I spoke with Sheree recently and we talked about Cuisine Noir and the multicultural message the magazine strives to convey with every page. Showcasing what African Americans are doing around the globe is a cultural movement and Sheree is determined to passionately continue the magazines mission.

From celebrities who are just as at home in the kitchen as they are onscreen or onstage, to unsung heroes who know more about mixing ingredients and producing amazing flavors than they do holding a mike or reading a movie line, Cuisine Noir is the platform that encourages both factions. And shows that African Americans have influence throughout the worlds of food and travel around the globe.

I hope that you enjoy this very “tasty” Mr. Magazine™ interview with a woman who knows a thing or two about food, wine and travel, but more importantly, about the passion it takes to put that knowledge to the test, inside the pages of a magazine, Sheree Williams, publisher, editor in chief, Cuisine Noir magazine.

But first, the sound-bites:

On the genesis of Cuisine Noir: I always tell everyone that I didn’t start the magazine. A different chef who is in California started it in the late ‘90s. He’s a chef down in L.A. and just wanted to get more exposure to black chefs. I connected with him in 2007 and, at that time, he had introduced the concept to me. So, we worked together to launch it [the Cuisine Noir site]. Then in 2008, I took it over because he wasn’t quite sure what he wanted to do with it.

On whether everything went as she expected, or there were some bumps along the way: I’m sure you know how tough the magazine industry is. We still face that challenge, you know, being a multicultural publication, in terms of dollar allocation. Before, a lot of advertising agencies would have pockets of money just for multicultural initiatives, whether it was black, Latino, Asian, etcetera. Now we’re finding a lot of the agencies are rolling those dollars into the general market and not having that pot anymore, so it is tough.

On whether Cuisine Noir’s platform is about promoting famous chefs or discovering hidden talents: Well, we go in and out. I’ve personally had the honor of speaking to Dr. Maya Angelou; that was an awesome interview that I was able to do. With her two books that she had out, she was all about cooking and entertaining. We’ve interviewed Russell Simmons and Wendy Williams, so we do try and capture the celebrity foodies. We don’t make it just about celebrity foodies, because again there is so much talent among people who are not celebrities. But, we do want to capture what the celebrities are doing.

On how she convinces advertisers that Cuisine Noir is deserving of their dollars: We’ve really tried to present my analytics; we’ve got a great customer base. Unfortunately, there are some stereotypes and there are some perceptions about black consumers, about black travelers, etcetera, that we try to make sure we, in terms of where we’re spending, especially, our disposable income.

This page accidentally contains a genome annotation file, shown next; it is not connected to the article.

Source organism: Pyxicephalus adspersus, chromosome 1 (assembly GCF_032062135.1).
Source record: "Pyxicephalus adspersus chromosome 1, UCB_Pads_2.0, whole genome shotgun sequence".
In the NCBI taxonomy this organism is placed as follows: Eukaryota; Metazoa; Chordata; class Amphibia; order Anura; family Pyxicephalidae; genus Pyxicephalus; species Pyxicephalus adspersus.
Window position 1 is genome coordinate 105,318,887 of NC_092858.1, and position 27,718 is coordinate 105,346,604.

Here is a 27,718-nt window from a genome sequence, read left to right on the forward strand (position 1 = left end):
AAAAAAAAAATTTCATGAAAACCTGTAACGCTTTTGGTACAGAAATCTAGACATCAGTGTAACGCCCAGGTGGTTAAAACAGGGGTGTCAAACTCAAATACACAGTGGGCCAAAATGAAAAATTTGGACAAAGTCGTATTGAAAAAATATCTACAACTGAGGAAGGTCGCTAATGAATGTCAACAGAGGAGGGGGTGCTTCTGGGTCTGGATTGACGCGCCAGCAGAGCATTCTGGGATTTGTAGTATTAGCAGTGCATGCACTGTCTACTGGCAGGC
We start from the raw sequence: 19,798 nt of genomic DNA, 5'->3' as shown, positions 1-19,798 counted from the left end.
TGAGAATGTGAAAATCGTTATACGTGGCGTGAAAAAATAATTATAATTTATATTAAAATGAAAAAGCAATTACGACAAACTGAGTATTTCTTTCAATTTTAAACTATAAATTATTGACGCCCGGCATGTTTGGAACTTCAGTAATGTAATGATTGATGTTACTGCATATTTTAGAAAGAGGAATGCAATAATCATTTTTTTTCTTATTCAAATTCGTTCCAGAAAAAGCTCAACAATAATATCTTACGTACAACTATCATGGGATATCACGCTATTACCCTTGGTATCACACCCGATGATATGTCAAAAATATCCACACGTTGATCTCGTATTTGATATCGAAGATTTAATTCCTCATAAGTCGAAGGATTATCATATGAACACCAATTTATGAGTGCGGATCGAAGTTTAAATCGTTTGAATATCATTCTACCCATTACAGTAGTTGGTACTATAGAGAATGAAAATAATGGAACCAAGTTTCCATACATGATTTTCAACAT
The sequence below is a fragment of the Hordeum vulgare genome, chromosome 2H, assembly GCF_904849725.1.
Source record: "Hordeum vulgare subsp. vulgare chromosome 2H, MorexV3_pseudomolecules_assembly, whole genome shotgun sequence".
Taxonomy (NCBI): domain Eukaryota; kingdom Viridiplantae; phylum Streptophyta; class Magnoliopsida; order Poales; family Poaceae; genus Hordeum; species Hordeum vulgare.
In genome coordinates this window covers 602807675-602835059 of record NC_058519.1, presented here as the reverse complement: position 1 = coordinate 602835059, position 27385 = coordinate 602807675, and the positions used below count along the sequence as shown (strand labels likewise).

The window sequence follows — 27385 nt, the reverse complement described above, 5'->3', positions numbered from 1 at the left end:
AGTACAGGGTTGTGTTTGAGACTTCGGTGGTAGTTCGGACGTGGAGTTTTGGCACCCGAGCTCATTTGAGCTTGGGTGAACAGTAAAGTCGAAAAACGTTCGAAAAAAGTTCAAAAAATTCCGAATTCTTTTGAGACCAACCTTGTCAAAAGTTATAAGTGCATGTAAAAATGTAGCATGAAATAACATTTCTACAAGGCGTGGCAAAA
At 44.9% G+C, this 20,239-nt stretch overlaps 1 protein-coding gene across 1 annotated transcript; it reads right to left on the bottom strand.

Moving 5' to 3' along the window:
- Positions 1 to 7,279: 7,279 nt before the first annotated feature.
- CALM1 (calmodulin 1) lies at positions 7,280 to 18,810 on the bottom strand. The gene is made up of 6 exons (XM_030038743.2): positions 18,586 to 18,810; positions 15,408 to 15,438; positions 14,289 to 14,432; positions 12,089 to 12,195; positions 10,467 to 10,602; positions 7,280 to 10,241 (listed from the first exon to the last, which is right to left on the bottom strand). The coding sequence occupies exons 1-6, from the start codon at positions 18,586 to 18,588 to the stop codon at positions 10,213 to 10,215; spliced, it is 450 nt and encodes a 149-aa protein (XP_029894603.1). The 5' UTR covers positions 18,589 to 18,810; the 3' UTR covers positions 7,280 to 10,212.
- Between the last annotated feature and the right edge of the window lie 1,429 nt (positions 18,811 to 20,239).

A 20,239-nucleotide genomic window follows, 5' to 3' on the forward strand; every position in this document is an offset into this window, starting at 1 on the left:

On getting traction in the multicultural publications with ad dollars: I have found, not naming any particular brands or companies, but I’ve worked with some in the past and had a good relationship. But then people are always changing in agencies. People are always leaving, and sometimes it’s like a revolving door. You have to ask, “Okay, who is the new person overseeing this account?” and you have to start building that relationship all over again. I think it’s important to have people in these roles that are making the decisions of where these multicultural dollars are going, to understand publications such as ours. Again, you want the quality of trying to reach the consumer—in terms of the quality of the consumer and not necessarily the quantity.

On whether she feels being based on the West coast is helping or hindering her success with the magazine: For me, I think it helps—especially when it comes to the food [industry]. I feel California is a leader when it comes to the food movement, especially around sustainable eating and things like that, and especially when it comes to the wine industry. I feel that I either need to be here or in New York, and luckily I’ve got correspondents in New York that help me make sure that if there’s anything in New York that we’re invited to, then we’re there. I definitely think that we’re in a good place, being here in Oakland and San Francisco that allows us to keep a good pulse on the industry and what’s going on.

On if she had the opportunity to present her sales pitch about Cuisine Noir to a big ad agency CEO, what she would say: I would definitely try to talk about, one: working with someone who is truly about getting their brand in front of consumers and making a difference. For me, it’s not about just taking someone’s money. I understand that there’s a return on investment that needs to come back and that they’re looking for certain things. For me [though], it’s about relationship-building. So, if they [the advertising CEOs] are looking for someone who is going to partner with them to help meet their goals, plus build a really good relationship, that’s who Cuisine Noir is.